* As for the rest, I hope Valve makes enough money off of Mac users to justify improving the client into something that more resembles the beautiful, usable, interfaces we’ve become accustomed to. At any rate, it’s good to have Valve on board.


Apple’s Use Of Private APIs In The App Store, iTunes Music Store

[John Gruber notes][john], vis-a-vis [this talk given by Bertrand Serlet][talk] on Apple’s API Lifecycle, that:

>Apple doesn’t disallow the use of private APIs out of spite; they disallow it because their private APIs are not fully baked.

It should be obvious, but: Apple’s intentions are utterly unimportant in this matter. Using private APIs for system-level applications is one thing, but iBooks is in the App Store. [iBooks uses private, Apple-only APIs that are not available to other developers][marco]. iBooks directly competes with any number of other applications that sells things to read. iBooks is using an unfair advantage given to it by Apple’s engineers. There’s nothing ok about any of that.

Adding to this, there is the potentially coming storm of a [United States .vs. Microsoft][ms] situation regarding the iTunes Music Store. There are other music stores out there, after all, and Apple has not put them all on equal footing. If using special features that no other developers have access to isn’t an anti-competitive practice, I’m not sure what else qualifies.

The more iPads, iPhones and Macs that Apple sells, the closer they’re coming to an antitrust showdown.

[talk]: “Bertrand Serlet on Apple’s API Lifecycle”
[marco]: “ – iBooks and private APIs”
[john]: “Bertrand Serlet on Apple’s API Lifecycle”
[ms]: “United States .vs. Microsoft”


How To: Automatically Backup Your 1Password Keychain Offsite With Dropbox

Since the writing of this post, [1Password has added built-in Dropbox syncing as a feature][feat]. As such, the following information is no longer useful and is left intact for historical purposes.

[feat]: “Sync using Dropbox”

*The following post was inspired by the recent postings of [Merlin Mann][merlin] and [John Gruber][gruber] RE: Why you need to be backing up your stuff as often as possible. If you haven’t, you really should give ’em a read.*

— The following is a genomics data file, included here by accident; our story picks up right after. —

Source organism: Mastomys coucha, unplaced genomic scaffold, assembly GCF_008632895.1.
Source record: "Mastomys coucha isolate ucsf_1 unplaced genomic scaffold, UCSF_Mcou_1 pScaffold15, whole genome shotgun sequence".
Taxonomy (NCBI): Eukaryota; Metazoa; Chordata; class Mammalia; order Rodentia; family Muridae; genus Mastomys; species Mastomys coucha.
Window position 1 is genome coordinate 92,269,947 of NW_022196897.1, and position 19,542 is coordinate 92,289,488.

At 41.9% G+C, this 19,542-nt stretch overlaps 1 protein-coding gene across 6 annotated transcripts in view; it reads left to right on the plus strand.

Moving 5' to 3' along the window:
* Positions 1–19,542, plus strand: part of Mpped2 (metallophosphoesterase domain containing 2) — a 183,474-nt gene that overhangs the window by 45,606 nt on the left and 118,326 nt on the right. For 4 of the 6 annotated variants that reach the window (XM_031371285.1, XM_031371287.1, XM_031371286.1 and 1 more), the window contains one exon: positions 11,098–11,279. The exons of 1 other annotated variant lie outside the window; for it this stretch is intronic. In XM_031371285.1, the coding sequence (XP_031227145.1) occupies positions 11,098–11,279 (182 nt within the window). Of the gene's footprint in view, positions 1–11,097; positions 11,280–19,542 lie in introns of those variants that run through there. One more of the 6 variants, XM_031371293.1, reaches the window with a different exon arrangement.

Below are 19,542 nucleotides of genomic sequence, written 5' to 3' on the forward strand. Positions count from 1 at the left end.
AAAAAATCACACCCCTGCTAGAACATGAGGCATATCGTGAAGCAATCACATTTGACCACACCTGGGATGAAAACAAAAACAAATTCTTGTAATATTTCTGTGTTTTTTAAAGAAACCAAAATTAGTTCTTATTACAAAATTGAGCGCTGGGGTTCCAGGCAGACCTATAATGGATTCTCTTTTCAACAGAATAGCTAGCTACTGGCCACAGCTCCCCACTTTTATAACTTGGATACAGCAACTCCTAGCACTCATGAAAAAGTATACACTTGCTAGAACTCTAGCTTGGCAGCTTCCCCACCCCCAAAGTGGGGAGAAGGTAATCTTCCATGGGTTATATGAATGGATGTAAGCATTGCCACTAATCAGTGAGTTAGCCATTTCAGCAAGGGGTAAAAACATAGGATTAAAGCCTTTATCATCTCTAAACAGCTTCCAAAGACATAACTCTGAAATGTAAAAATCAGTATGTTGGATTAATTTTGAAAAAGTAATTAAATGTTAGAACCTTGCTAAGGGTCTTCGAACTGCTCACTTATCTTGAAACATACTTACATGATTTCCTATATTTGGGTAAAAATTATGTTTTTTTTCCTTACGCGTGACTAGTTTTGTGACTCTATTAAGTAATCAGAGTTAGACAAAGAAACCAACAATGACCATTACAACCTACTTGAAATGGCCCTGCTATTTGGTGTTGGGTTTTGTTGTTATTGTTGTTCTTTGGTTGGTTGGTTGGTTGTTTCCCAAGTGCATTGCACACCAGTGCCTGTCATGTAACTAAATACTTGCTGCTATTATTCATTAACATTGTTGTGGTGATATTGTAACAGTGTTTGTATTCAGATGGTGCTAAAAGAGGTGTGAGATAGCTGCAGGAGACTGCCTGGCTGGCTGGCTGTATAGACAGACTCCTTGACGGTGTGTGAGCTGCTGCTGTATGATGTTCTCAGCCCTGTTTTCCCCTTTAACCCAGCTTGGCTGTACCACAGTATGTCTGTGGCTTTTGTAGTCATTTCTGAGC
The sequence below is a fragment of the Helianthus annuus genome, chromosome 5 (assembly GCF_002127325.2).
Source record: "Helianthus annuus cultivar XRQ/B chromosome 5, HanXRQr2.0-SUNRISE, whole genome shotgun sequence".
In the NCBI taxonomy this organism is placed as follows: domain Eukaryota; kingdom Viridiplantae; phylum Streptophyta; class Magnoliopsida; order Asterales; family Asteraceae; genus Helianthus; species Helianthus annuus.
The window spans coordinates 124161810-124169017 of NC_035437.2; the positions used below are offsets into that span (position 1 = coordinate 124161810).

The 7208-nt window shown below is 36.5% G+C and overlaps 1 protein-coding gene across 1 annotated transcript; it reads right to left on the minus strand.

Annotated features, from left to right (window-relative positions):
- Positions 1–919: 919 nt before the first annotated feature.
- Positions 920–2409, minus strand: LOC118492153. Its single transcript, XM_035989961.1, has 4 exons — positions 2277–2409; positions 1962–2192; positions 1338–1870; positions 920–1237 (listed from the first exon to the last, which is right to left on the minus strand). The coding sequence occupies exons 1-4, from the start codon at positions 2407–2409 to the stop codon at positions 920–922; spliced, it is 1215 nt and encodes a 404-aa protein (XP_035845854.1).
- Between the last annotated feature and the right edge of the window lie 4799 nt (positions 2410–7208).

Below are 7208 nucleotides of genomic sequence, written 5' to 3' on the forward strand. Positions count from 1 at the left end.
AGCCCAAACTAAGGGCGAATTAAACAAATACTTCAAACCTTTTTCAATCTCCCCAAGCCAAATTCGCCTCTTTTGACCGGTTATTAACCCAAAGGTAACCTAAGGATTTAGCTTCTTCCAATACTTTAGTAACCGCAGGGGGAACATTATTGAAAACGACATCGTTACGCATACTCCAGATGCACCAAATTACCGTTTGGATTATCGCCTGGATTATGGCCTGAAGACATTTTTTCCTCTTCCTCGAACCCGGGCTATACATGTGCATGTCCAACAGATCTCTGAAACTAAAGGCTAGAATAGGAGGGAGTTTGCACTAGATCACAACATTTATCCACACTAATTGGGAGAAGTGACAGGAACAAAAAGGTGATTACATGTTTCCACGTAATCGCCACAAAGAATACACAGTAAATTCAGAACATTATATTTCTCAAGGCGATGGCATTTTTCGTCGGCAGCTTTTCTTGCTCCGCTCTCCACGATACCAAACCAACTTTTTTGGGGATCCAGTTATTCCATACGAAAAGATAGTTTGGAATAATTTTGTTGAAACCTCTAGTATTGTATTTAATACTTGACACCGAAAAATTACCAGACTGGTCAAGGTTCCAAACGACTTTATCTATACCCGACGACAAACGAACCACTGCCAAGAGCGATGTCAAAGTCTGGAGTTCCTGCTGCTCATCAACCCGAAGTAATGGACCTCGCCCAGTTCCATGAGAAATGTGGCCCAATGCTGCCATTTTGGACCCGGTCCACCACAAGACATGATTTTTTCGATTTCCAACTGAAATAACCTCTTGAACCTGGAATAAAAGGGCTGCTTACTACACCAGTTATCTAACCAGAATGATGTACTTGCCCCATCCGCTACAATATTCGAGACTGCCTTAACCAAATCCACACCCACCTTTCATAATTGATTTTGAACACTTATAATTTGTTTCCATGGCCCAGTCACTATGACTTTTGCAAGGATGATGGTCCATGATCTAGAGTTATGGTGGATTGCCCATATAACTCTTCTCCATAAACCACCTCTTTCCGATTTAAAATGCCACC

[merlin]: “Yes. Another Backup Lecture – 43 Folders”
[gruber]: “And Ode to Diskwarrior, Superduper, and Dropbx”

If you’re as avid a user of the excellent password/login-storing app [1Password][password] as I am, you probably spend a decent amount of time trying *not* to think about what might happen to you if the application or it’s database were to suddenly go bad.

[password]: “1Password”

Ah, you’re probably thinking about it now, huh? Sorry about that. Like [the game][game], important data loss is not something you want occupying your brainspace, and yet there it is. Waiting. I come here not to terrifying you, though I may do that on purpose later if there’s time, but to help you out. You might not know it, but 1Password provides a daily keychain backup function from within the 1Password itself, and when melded to the also-excellent [Dropbox][dropbox] online backup and file sharing system, it can be made to automatically backup your 1Password database offsite, *for free*. Here’s how.

[game]: “The Game. You Lose.”

## Get ‘Er Accomplished

**Prerequesite** Um, I am assuming you use Mac OS X and 1Password already. If not, you can pretend none of this ever happened. I won’t hold it against you. Much.

1. Download and signup for [Dropbox][dropbox]. Install that shit.

[dropbox]: “Dropbox”

2. Navigate to **Your Home Folder → Dropbox** and create a folder called **1Password**.

3. Open 1Password, and click **Preferences** in the **application menu**.

4. Click the **Backup tab** in the **preferences window**, and then the folder-selection box under **Backup Folder**.

5. Select the **1Password folder you created in step 2**. Click the poorly-named “Open” button in the bottom right of the window, or just hit return. Either of these will save you selection.

6. Click **Backup Now** to make sure it works. Wait a minute. If it works, 1Password will open a Finder window with your newly backed-up files.

7. Close 1Password.

8. Sleep the sleep of the just.

You’re welcome. Comments can be sent to *comments* at *the domain this post is on*, and cash gifts can be sent to [me right here][cash].